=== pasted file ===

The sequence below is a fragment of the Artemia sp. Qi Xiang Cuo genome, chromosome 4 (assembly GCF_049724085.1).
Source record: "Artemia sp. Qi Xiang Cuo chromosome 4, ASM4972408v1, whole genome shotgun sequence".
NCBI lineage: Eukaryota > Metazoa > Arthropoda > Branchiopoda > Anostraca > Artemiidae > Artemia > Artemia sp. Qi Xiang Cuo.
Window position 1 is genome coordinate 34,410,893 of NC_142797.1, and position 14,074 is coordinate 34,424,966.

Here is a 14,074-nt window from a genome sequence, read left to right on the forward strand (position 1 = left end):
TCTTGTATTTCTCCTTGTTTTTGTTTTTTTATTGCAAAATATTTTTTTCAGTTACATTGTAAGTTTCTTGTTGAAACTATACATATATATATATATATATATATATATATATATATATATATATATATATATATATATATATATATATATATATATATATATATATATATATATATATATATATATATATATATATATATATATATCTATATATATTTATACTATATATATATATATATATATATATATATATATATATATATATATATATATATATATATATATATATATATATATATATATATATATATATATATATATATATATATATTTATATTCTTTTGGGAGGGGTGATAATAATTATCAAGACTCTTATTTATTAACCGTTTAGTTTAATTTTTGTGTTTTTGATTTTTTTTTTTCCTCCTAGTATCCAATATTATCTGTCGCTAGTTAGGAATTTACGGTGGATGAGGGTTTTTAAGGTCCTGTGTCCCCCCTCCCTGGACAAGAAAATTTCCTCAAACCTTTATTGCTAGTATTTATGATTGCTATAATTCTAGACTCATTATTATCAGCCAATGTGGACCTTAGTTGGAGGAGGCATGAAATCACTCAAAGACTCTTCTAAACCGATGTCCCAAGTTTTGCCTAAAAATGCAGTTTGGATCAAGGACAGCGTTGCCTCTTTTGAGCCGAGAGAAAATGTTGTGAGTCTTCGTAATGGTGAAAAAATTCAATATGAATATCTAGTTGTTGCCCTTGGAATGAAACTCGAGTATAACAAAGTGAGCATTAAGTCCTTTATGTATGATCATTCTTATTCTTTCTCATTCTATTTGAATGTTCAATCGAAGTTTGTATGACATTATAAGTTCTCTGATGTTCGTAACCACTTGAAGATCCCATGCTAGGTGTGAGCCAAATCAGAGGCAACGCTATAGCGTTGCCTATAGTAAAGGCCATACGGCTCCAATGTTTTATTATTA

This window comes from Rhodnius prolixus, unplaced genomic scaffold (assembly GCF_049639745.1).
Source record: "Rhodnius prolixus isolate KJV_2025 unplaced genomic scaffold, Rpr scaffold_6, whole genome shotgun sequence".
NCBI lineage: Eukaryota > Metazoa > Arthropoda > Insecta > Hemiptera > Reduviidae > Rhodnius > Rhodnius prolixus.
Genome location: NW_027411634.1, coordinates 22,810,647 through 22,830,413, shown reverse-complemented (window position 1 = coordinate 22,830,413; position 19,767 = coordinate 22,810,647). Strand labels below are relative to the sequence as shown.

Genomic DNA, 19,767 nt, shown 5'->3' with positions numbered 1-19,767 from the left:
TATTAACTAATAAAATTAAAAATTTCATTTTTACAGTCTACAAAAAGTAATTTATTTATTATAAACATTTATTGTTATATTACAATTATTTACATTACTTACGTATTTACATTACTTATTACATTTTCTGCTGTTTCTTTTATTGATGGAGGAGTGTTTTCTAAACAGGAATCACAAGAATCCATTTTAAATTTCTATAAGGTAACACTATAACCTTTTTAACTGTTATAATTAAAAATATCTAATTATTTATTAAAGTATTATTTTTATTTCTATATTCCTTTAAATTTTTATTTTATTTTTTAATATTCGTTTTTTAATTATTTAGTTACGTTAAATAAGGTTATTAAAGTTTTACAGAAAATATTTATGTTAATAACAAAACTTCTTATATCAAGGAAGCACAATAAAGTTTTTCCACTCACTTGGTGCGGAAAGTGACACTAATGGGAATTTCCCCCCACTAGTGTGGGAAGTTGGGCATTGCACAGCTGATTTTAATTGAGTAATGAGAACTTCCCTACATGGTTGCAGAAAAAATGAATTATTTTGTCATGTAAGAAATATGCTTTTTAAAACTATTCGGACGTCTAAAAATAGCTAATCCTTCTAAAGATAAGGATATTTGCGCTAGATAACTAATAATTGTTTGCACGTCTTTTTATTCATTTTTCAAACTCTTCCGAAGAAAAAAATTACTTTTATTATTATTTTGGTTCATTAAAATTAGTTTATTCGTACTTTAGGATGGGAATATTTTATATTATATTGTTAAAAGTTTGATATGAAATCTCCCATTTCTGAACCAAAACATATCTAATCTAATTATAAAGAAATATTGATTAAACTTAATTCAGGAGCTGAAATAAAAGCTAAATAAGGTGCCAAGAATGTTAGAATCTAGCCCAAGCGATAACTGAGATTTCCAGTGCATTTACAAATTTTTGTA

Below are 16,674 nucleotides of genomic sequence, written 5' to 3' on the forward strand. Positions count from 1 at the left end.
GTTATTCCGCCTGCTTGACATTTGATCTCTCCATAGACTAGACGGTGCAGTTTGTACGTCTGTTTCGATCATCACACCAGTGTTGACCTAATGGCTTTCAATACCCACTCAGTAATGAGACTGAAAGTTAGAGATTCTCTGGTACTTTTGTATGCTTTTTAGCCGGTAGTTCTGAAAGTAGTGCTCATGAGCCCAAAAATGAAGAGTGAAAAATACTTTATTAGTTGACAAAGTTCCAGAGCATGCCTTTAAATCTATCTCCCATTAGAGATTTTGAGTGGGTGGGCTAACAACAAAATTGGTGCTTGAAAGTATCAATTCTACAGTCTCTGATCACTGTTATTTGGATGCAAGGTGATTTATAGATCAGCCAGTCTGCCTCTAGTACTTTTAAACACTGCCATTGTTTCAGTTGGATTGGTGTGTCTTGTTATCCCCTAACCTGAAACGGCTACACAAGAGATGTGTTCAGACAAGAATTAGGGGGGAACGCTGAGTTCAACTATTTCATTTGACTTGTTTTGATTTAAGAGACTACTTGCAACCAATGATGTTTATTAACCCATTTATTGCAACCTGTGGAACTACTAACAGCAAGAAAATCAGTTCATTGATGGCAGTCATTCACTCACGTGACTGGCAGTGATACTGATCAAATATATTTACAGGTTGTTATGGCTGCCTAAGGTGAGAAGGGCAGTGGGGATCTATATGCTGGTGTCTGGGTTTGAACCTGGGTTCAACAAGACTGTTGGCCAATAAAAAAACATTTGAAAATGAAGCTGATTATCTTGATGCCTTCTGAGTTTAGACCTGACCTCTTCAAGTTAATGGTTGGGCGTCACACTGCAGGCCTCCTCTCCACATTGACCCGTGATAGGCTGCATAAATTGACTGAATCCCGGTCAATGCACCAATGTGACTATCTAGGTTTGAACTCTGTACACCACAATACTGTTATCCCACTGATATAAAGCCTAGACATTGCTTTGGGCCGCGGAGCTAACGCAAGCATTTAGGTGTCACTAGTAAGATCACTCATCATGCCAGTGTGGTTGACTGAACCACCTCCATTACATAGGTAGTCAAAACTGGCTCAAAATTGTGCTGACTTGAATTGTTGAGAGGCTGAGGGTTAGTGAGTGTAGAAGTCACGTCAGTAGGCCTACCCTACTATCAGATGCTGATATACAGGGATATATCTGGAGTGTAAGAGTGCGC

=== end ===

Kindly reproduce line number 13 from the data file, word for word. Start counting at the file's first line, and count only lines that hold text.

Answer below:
Below are 16,674 nucleotides of genomic sequence, written 5' to 3' on the forward strand. Positions count from 1 at the left end.